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Marine Stewardship Council Fails to Clean Up Seafood Supply Chains

  • Published on
    June 10, 2019
  • News Source Image
  • Category:
    Forced Labor, Human Trafficking, Supply Chain
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The Marine Stewardship Council’s new Chain of Custody Certification will not be effective in identifying, preventing, or protecting seafood workers from labor rights violations.

As part of the Thai Seafood Working Group, a coalition of leading labor, human rights, and environmental organizations, Freedom United signed onto a joint statement with 12 other organizations that points to weaknesses in MSC’s new policies.

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Specifically, the coalition takes issue with two main areas of the Chain of Custody Certification:

1)The criteria for determining which countries are “high risk” (and therefore requiring that seafood operations undergo labor audits to obtain MSC certification)

2) The questionable labor audit programs proposed for operations in countries considered to be high risk.

From our joint statement posted by Human Rights Watch:

An operator is exempt from a labor audit if the country they are operating in is deemed “low risk” by meeting at least two of the four indicators set out by MSC. It is extremely problematic that operators seeking MSC certification are not all assessed on an individual basis but at a country level: if a country is considered low risk, then all seafood operators in that country are exempt from the labor requirements for the certification.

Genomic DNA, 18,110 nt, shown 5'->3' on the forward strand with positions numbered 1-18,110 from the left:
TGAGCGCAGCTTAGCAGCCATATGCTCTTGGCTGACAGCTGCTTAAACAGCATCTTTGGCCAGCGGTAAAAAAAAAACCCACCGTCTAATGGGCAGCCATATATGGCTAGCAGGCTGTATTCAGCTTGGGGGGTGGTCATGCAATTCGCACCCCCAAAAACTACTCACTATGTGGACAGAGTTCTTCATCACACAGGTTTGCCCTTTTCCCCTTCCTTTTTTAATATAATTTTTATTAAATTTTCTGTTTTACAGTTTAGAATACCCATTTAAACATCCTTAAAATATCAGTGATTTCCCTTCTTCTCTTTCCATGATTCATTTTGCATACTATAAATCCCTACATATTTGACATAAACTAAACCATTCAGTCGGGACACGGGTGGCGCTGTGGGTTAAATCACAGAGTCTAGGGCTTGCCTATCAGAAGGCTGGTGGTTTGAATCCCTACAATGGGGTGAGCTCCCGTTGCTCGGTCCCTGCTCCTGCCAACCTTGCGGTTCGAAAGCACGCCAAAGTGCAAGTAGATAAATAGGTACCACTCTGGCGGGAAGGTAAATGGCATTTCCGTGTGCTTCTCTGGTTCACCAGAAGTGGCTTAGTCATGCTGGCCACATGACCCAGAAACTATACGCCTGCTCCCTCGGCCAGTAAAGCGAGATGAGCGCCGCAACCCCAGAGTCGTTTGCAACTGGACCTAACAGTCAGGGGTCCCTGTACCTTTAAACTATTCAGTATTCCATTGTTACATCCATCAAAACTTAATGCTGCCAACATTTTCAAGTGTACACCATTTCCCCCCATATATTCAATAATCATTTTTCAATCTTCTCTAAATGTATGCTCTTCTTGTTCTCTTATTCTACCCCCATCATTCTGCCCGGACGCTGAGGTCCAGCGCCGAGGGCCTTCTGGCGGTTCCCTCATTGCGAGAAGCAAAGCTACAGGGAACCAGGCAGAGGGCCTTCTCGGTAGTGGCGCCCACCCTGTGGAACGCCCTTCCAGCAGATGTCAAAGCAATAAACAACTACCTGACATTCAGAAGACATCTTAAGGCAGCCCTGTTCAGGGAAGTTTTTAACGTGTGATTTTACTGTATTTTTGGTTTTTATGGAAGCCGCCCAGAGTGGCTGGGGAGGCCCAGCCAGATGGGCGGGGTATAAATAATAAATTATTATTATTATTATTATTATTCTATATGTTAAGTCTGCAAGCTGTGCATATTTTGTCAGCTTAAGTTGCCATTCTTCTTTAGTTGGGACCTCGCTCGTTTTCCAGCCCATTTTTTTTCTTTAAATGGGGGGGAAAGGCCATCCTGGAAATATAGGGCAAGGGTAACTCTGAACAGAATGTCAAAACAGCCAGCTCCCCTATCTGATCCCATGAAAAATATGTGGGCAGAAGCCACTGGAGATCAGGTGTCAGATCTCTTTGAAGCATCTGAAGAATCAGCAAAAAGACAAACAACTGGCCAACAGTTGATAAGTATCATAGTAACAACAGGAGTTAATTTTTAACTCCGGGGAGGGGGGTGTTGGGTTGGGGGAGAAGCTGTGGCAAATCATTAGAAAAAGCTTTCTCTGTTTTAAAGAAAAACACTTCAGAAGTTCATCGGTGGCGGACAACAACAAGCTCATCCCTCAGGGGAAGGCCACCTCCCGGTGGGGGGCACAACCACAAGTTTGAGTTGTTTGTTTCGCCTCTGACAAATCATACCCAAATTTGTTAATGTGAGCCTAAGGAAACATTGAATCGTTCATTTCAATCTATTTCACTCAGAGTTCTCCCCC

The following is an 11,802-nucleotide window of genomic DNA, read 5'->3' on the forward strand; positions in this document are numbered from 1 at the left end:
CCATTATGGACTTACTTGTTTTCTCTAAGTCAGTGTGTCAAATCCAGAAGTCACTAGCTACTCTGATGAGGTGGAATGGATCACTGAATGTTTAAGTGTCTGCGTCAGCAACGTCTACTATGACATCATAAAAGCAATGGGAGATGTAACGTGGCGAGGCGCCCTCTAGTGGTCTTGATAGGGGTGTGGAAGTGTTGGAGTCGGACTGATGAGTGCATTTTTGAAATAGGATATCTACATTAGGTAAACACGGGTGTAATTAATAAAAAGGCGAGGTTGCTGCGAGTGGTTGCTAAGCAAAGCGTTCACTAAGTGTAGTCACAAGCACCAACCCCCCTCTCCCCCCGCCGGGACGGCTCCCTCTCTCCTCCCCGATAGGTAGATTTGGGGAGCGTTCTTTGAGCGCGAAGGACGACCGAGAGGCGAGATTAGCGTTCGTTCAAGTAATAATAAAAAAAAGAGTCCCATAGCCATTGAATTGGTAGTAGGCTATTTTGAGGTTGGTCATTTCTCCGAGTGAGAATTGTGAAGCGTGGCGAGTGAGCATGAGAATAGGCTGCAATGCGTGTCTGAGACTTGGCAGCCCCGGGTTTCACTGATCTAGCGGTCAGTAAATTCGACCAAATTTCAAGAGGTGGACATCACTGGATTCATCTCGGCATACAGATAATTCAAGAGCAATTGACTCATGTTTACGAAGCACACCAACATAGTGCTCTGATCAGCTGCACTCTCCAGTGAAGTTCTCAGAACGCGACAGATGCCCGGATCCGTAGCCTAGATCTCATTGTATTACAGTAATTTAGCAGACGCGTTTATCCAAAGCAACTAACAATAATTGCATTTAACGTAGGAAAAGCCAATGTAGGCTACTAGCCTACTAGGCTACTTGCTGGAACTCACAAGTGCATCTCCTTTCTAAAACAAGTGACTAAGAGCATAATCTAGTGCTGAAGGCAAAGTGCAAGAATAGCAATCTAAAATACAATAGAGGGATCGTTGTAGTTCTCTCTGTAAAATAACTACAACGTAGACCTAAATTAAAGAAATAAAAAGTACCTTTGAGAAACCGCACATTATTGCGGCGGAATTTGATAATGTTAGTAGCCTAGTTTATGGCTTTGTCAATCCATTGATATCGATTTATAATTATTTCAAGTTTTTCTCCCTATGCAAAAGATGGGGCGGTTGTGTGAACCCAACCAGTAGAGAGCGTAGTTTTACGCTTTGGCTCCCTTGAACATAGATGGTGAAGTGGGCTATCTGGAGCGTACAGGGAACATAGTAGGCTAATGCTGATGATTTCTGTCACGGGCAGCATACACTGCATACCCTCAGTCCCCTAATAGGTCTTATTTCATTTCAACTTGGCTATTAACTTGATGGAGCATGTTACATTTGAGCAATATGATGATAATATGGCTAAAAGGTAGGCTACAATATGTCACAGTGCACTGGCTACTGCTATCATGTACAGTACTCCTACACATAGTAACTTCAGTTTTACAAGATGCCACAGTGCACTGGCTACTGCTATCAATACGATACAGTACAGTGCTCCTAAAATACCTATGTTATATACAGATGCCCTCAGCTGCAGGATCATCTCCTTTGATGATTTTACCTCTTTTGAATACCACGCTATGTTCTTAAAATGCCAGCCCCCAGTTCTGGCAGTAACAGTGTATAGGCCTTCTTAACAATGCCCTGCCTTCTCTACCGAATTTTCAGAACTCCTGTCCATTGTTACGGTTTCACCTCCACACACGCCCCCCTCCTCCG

Risk assessment and classification on the basis of these criteria will effectively allow seafood operations that may have serious labor abuses to be certified without any labor due diligence. For example, if the current risk assessment criteria were applied to Taiwan, Hong Kong, South Korea, and the US, all would meet at least two of the criteria for low risk. This is alarming, given the well-documented occurrence of forced labor in the seafood and/or fishing sectors in these countries.

If countries are classified as high risk by the above risk assessment criteria, operators must undergo one of three third-party labor audit programs. The Thai Seafood Working Group has expressed our concern about the use of SA8000, Amfori, and SEDEX as the accepted programs. They have proven to be ineffective in other supply chain industries, such as apparel, palm oil, and cocoa, in some cases with tragic results.

Given these weaknesses, the Thai Seafood Working Group has three recommendations for MSC and other environmental certification bodies that aim to incorporate labor rights into their policies.

  1. All seafood operations, regardless of which country they are in, should be required to conduct proper due diligence on labor requirements for MSC certification.
  2. Develop a complaints mechanism that provides workers and labor rights stakeholders with a channel to raise complaints or grievances about labor issues.
  3. Undertake genuine consultation with labor organizations to develop future iterations of this and other certifications.

 

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